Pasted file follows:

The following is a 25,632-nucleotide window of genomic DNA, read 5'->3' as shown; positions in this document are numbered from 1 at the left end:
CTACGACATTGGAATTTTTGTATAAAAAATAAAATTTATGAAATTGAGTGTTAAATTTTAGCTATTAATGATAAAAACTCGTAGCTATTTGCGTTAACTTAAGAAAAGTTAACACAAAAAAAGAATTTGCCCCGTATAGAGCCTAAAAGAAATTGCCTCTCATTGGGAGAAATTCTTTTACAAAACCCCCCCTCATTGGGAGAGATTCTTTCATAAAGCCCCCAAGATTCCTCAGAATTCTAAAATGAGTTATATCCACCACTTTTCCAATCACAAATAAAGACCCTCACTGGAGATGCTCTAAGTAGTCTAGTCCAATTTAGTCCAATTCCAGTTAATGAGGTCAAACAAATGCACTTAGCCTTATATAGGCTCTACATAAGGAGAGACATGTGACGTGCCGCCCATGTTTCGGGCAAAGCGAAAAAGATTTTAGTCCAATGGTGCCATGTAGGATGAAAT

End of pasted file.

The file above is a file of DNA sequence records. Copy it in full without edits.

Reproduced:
The following is a 25,632-nucleotide window of genomic DNA, read 5'->3' as shown; positions in this document are numbered from 1 at the left end:
CTACGACATTGGAATTTTTGTATAAAAAATAAAATTTATGAAATTGAGTGTTAAATTTTAGCTATTAATGATAAAAACTCGTAGCTATTTGCGTTAACTTAAGAAAAGTTAACACAAAAAAAGAATTTGCCCCGTATAGAGCCTAAAAGAAATTGCCTCTCATTGGGAGAAATTCTTTTACAAAACCCCCCCTCATTGGGAGAGATTCTTTCATAAAGCCCCCAAGATTCCTCAGAATTCTAAAATGAGTTATATCCACCACTTTTCCAATCACAAATAAAGACCCTCACTGGAGATGCTCTAAGTAGTCTAGTCCAATTTAGTCCAATTCCAGTTAATGAGGTCAAACAAATGCACTTAGCCTTATATAGGCTCTACATAAGGAGAGACATGTGACGTGCCGCCCATGTTTCGGGCAAAGCGAAAAAGATTTTAGTCCAATGGTGCCATGTAGGATGAAAT